• :w: saves changes to file. If in editing mode, Esc needs to be pressed first.
  • :q: quits file that has not been changed; use q! to quit file without saving changes.
  • :wq: saves and quits file

Useful resources for learning Vim/Nvim

Quick Nvim-R Demo (details on next slides)

To try out the following instructions, users want to log into their HPCC account via ssh, and then preferentially connect to a node by initializing an interactive srun session. The latter mimics the best practices for a real workflow but is not necessary for this basic exercise. If Nvim-R is not installed in a user’s account yet, then configure it with the Install_Nvim-R_Tmux command as outlined here.

srun --x11 --partition=short --mem=2gb --cpus-per-task 4 --ntasks 1 --time 1:00:00 --pty bash -l
  • Under --partition it is important to assign the name of a partition a user has access to
    • Most users have access to: short, batch, intel and highmem
    • Users of labs owning computer nodes also can access: <pi_name>lab
  • For more details on argument settings for srun, see here

Download R_for_HPC_demo.R or nvimr_demo.R file to you HPCC account as follows.

wget https://raw.githubusercontent.com/tgirke/GEN242/main/static/custom/slides/R_for_HPC/demo_files/R_for_HPC_demo.R
wget https://raw.githubusercontent.com/tgirke/GEN242/main/static/custom/slides/R_for_HPC/demo_files/nvimr_demo.R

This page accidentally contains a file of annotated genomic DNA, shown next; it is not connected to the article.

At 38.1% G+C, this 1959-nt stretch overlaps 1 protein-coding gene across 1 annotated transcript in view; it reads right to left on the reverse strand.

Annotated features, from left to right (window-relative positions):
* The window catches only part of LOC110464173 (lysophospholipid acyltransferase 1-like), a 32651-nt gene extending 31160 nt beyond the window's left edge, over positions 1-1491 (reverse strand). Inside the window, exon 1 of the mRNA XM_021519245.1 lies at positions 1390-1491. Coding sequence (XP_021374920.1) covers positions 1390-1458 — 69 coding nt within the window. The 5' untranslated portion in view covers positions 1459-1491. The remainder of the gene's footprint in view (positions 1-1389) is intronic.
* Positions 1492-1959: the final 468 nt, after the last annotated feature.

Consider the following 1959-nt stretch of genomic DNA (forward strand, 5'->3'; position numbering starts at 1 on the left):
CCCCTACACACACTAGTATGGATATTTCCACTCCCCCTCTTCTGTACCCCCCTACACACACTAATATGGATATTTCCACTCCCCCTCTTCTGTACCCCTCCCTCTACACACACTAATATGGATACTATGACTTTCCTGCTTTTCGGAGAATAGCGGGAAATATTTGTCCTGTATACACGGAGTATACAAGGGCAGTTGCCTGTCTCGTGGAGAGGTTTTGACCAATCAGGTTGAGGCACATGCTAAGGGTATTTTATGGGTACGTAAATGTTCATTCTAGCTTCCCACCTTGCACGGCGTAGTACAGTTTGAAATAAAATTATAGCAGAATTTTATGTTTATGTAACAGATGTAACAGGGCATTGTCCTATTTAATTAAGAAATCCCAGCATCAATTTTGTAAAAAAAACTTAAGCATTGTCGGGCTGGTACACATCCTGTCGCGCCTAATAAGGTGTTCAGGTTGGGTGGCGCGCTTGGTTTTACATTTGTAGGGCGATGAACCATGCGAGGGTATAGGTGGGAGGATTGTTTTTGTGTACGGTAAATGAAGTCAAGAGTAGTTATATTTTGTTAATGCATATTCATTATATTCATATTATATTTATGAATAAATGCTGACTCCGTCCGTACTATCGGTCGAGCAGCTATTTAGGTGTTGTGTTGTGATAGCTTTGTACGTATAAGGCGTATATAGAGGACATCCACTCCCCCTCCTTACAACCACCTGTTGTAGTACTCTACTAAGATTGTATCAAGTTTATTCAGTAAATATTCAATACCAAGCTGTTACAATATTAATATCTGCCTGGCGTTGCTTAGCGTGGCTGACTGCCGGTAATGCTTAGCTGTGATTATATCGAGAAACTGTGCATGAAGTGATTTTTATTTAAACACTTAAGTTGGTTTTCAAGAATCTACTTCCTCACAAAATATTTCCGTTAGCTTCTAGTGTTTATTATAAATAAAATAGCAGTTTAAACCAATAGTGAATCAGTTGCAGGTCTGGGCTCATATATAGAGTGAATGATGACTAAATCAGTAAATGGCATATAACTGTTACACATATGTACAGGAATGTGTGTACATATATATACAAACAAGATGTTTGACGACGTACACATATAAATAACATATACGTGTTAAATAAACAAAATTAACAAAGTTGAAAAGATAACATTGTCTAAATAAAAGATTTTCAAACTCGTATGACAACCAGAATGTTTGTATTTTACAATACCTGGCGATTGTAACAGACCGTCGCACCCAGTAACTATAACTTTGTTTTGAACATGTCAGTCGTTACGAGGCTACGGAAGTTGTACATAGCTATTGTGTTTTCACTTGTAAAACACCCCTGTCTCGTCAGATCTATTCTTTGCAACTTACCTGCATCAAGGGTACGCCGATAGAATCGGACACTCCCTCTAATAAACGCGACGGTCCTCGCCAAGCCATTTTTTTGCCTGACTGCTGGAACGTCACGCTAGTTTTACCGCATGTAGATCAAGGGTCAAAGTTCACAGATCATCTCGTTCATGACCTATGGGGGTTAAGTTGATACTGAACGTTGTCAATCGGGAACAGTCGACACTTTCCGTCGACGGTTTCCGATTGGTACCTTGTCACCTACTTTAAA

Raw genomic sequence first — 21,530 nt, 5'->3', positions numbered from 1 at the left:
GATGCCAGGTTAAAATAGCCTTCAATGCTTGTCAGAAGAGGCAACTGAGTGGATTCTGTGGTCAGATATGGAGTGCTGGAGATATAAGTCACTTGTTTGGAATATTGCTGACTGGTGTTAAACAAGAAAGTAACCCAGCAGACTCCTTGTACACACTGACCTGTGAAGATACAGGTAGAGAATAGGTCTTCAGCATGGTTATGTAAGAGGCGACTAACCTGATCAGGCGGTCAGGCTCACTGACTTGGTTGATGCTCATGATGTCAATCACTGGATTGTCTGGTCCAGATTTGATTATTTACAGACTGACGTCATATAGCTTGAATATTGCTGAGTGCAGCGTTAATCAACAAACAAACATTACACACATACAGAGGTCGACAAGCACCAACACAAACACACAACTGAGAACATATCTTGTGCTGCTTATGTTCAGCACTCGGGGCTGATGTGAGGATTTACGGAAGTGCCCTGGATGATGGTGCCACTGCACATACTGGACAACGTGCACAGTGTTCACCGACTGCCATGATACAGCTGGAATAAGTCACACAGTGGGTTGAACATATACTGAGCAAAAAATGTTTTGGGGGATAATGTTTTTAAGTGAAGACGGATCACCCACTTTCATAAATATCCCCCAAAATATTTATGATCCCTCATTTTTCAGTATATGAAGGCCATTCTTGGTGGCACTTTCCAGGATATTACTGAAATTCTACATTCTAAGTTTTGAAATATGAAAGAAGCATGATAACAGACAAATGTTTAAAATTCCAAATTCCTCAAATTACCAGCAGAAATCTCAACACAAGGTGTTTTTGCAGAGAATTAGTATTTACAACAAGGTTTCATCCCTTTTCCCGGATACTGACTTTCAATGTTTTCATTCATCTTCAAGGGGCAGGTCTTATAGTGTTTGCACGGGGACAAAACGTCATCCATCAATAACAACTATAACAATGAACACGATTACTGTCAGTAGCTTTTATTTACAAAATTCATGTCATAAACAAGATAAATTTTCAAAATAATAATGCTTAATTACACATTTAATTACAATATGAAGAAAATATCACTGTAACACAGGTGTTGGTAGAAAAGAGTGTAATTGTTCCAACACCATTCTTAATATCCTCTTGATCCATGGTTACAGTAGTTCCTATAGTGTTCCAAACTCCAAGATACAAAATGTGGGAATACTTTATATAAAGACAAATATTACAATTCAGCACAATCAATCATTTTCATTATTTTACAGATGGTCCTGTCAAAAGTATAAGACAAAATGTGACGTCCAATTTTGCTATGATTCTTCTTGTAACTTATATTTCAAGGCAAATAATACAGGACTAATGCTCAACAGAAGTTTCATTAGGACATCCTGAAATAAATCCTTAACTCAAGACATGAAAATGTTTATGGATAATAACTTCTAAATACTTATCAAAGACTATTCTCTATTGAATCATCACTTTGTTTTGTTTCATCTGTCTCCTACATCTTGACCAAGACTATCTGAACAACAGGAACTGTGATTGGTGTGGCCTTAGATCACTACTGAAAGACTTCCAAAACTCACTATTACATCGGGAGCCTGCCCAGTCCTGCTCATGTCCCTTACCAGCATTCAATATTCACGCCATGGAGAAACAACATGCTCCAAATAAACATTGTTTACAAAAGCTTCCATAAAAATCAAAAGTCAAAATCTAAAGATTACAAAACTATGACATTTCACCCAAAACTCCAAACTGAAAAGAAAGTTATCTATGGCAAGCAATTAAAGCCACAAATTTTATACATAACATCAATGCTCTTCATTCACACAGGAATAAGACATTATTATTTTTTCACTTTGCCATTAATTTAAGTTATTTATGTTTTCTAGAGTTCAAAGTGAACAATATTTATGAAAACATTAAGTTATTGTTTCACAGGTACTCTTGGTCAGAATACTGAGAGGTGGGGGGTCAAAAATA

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Open R_for_HPC_demo.R or nvim_demo.R with nvim. The content of R_for_HPC_demo.R file is shown in the following code block. Next, initialize a Nvim-connected R session with \rf, and then execute the code by pressing the space bar on your keyboard.

library(tidyverse)                                                                                                                                                            
write_tsv(iris, "iris.txt") # Creates sample file                                                                                                                             
read_tsv("iris.txt") %>% # Import with read_tbv from readr package                                                                                                            
    as_tibble() %>%                                                                                                                                                           
    group_by(Species) %>%                                                                                                                                                     
    summarize_all(mean) %>%                                                                                                                                                   
    reshape2::melt(id.vars=c("Species"), variable.name = "Samples", value.name="Values") %>%                                                                                  
    ggplot(aes(Samples, Values, fill = Species)) +                                                                                                                            
    geom_bar(position="dodge", stat="identity")

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If X11 is enabled in a user session then the above code will generate the following bar plot in a separate graphics window.